Sunday, November 21, 2010
Fall clean-up tips
My motto has always been " touch it once."
Therefore, I wait until after the first frost to cut back my perenniels. Then I cut them down to about 3 " above ground level. I rake out the beds, trying to get all of the acorns I can, so the small trees with one leaf and a 6" tap root don't have to be pulled in the spring. Then I shred my leaves and use them as a winter mulch. Over the winter they break down as they protect the plants from the freeze and thaw process.
Any plants that had insect problems are thoroughly cleaned up and all the debris is removed so as not to reinfect the plant in the spring.
I have always tried to include plants that have at least 3 season interest, whether it is the branch structure and interesting bark, berries that hang on for color, or evergreens. Including these along with decorative grasses add structure and interest to the winter landscape. I also supplies the birds with nesting sites for the cooler season.
Speaking of the birds, I usually put my feeders out once most of the berries have disappeared and the frost had taken care of the insects. Then I provide a variety of feeders and seed to attract a wide variety of birds.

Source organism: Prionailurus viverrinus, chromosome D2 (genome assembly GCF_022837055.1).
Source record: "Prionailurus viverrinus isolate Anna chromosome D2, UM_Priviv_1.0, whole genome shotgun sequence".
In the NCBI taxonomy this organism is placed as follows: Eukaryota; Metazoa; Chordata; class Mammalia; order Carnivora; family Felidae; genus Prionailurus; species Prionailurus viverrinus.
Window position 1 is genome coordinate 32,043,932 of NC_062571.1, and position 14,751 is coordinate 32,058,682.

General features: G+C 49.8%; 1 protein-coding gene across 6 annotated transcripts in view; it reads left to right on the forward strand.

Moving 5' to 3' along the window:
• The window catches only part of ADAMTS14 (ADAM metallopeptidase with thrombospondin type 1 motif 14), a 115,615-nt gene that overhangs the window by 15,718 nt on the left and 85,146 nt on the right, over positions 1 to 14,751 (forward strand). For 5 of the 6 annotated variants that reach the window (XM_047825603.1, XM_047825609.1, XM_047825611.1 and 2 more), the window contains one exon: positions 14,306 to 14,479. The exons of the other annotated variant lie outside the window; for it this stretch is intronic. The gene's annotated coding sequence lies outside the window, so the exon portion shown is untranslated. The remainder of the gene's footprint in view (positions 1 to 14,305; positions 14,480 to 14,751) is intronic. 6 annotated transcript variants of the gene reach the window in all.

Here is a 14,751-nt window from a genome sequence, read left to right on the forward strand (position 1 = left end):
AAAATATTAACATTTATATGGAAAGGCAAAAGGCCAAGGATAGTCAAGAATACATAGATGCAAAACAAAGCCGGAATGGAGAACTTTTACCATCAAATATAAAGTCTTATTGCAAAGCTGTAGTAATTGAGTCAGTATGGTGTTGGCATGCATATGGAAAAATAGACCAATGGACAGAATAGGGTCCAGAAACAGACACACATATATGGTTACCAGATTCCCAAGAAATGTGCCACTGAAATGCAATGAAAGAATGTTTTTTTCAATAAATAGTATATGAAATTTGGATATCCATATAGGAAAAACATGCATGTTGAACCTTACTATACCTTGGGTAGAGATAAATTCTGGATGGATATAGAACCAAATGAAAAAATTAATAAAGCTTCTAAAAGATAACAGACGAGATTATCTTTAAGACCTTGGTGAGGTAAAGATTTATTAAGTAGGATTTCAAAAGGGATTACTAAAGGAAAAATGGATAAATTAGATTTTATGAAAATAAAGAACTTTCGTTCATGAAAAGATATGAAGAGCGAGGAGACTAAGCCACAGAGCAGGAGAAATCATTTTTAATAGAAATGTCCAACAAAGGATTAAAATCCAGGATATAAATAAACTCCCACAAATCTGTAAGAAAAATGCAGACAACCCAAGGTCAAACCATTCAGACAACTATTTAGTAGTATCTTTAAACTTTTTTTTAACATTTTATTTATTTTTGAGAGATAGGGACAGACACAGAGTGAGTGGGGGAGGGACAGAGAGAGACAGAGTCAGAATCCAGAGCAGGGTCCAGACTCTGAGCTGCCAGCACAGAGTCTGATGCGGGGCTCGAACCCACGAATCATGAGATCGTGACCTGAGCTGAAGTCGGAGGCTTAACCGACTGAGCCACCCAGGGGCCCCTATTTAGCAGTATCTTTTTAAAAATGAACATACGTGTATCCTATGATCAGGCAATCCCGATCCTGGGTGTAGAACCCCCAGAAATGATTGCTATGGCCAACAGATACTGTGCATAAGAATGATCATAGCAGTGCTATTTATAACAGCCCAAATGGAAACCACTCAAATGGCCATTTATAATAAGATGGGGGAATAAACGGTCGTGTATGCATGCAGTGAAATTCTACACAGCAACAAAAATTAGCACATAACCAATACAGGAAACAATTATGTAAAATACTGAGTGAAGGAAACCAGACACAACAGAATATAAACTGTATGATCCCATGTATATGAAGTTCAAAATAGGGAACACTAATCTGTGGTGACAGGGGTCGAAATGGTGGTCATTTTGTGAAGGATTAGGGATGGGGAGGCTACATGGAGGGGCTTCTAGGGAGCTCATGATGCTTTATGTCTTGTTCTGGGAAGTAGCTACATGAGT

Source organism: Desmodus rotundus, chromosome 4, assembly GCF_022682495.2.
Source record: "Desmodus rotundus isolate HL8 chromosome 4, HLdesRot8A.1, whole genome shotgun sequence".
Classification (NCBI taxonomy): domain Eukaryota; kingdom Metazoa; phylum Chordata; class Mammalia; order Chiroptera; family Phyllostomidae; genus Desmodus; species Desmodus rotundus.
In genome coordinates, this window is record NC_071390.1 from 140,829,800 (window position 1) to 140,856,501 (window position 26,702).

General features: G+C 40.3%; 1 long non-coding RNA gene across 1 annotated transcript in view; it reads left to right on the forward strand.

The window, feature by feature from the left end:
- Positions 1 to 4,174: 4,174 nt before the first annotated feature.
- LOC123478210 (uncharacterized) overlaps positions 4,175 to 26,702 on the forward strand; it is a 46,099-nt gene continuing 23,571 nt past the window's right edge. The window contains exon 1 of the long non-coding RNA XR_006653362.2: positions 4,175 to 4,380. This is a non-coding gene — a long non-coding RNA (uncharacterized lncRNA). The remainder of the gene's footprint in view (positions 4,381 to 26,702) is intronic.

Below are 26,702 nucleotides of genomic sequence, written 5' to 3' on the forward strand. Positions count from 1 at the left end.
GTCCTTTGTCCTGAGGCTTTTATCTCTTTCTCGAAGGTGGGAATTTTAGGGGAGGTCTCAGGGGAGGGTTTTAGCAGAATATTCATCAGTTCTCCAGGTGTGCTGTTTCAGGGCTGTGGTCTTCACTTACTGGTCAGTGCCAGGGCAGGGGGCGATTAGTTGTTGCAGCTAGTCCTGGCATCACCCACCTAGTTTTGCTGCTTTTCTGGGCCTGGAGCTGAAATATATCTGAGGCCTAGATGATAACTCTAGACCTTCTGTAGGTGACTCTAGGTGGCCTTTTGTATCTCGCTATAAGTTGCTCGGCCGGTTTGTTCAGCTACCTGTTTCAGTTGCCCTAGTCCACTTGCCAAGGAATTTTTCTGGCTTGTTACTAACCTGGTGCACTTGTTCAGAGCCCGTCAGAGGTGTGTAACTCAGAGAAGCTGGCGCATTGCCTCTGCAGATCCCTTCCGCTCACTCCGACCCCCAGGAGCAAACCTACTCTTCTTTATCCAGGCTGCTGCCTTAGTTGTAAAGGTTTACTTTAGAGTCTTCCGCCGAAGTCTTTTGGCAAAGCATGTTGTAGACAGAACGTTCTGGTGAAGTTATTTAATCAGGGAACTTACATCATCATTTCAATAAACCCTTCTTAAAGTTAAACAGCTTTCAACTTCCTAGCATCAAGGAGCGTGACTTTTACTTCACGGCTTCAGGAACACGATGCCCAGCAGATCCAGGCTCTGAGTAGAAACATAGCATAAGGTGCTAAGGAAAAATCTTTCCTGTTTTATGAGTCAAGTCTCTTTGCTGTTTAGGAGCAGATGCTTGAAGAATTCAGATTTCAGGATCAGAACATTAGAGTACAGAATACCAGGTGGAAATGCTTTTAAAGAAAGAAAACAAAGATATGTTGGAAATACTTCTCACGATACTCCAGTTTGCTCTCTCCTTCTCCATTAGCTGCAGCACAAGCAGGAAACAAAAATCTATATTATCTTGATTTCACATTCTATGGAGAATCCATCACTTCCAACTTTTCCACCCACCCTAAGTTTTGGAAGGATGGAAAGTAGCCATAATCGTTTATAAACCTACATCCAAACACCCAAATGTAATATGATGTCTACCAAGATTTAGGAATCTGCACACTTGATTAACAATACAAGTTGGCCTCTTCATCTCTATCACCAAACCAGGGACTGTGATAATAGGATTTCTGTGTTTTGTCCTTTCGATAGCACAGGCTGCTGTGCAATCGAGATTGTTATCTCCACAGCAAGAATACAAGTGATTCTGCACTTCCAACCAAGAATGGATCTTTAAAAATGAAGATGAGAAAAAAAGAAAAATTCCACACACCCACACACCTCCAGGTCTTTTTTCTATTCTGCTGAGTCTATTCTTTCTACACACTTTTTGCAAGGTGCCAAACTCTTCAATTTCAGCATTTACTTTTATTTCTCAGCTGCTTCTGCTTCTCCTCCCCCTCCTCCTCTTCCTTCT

They are a delight to watch for both myself and Sweetie our cat! And then in the spring they usually stay, and that takes care of alot of the natural pests in the summer. I think of it as a give and take proposition.
It is also important to make sure they always have clean water near a source of protection, such as a tree or shrub. I t gives them security when the neighbors let their cats roam.
This is also the time of the year when I do a light fertilizing of hollytone on all of my evergreens, such as hollies, azalias, camelias, ferns, and rhodies. You will be amazed at what a difference all of this prep will do for the looks of your gardens throughout the winter, as well as spring which will arrive in a few months time.
And don't forget to put in some pots and baskets for winter color. It will be great at your entryways. Very welcoming for your guests, and truly not alot of maitenance.
With a little planning, your garden will look wonderful all year long. The other day I heard a wonderful saying I would like to quote "A little digging in the dirt buries alot of troubles" So true!